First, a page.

How LOW Can Mortgage Rates Go???
Somewhat expectedly, on July 15 the Bank of Canada (BOC) cut their Benchmark Interest Rate for a second time this year by 25 basis points, down from 0.75% to 0.50%.
There is a direct correlation between the BOC’s key interest rate and consumer “Prime Rate” which affects everything from variable rate mortgages to lines of credit.
Prior to July 15 the consumer Prime Rate with all major financial institutions was 2.85%.
Minutes after BOC lowered the rate, TD was first out of the gate first to say that they would only be dropping their Prime Rate down to 2.75% – which only reflects a 10 basis point cut, not the full 25 basis points.
The other major banks, (Scotia, RBC, BMO etc.) lowered their prime rate by 15 basis points (still not the full 25 basis points) and TD followed suit.
If you recall, back in January when the BOC cut their key rate from 1.00% to 0.75%, TD was the first out of the gate again, and they stated that they wouldn’t be cutting their Prime Rate at all! However within a few days, RBC and Scotia both announced a cut on their Prime down to 2.85%, and TD quickly followed suit.
What should you do with your mortgage?
In my opinion, variable rate mortgages (VRM) are still your best bet – for a few reasons:
- A typical discount on a 5 year VRM is Prime -.65%
- The cut to Prime rate by all lenders lowers your interest costs and results in a lower payments.
Furthermore, the outlook for the BOC’s Benchmark rate remains low. BOC Governor Steven Poloz stated in his announcement July 15 that “The Bank anticipates that the economy will return to full capacity… in the first half to 2017.” This timeframe was pushed back from his previous statement that the Canadian economy would be back to full capacity by the second half of 2016.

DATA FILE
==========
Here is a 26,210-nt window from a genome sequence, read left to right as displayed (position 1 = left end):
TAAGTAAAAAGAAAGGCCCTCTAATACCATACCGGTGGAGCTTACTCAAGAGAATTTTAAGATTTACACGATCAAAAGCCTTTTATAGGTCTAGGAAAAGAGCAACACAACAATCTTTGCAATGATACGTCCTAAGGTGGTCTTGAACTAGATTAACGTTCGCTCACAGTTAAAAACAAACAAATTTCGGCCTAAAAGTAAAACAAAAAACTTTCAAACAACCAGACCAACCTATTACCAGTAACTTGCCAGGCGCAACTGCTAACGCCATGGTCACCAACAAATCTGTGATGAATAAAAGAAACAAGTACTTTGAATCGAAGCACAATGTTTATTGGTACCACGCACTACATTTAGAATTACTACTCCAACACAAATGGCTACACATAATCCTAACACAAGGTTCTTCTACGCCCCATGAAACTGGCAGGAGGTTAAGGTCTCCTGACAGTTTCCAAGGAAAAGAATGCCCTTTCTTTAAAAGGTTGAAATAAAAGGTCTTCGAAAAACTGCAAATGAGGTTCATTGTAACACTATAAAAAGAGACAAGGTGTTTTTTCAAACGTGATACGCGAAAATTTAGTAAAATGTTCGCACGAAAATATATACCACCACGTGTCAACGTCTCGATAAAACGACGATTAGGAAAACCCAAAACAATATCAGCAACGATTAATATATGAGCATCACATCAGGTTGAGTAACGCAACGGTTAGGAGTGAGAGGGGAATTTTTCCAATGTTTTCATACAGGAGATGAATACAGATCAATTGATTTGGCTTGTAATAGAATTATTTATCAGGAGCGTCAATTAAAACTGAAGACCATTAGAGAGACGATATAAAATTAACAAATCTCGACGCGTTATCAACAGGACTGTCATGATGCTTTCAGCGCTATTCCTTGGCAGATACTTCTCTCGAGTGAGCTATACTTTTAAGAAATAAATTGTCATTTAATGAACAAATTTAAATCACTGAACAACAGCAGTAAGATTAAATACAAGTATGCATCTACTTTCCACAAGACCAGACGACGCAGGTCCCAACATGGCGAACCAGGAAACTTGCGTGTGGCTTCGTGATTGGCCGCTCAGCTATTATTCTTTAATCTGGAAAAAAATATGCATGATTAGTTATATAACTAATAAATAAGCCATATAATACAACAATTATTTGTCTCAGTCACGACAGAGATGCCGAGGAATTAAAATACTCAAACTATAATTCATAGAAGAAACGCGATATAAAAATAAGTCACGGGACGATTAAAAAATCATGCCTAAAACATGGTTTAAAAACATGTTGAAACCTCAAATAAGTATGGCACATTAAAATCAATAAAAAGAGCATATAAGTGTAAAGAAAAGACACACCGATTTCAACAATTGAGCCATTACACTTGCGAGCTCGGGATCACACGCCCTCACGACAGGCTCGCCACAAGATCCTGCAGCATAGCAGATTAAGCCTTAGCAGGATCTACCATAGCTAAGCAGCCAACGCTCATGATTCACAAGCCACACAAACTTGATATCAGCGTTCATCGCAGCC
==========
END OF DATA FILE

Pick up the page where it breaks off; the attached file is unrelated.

Even if we assume no further rate cuts will happen over the balance of 2015; we’re unlikely to see a rate increase in the short to medium timeframe.
It’s a great time to get your mortgage or line of credit paid down!
Some interesting things to consider:
- One major effect the rate cut had was an immediate drop in the Canadian dollar. The loonie ended the day, July 15 at 77.40 cents US, down 1.09 cents after the rate cut. Today, July 20 the dollar down further at 76.94 cents US.
- This rate cut will also continue to lead to further speculation of an over-valued housing market. Always a hot topic in Canada.
The Globe and Mail wrote a good piece about this on July 15: Five things to watch after the rate cut.
As always, I am available at any time to discuss, plan, help, and listen to your questions, concerns, and feedback.
Let’s have a chat to discuss your next steps to home ownership.
Dominion Lending Centres – Aegis Mortgage Services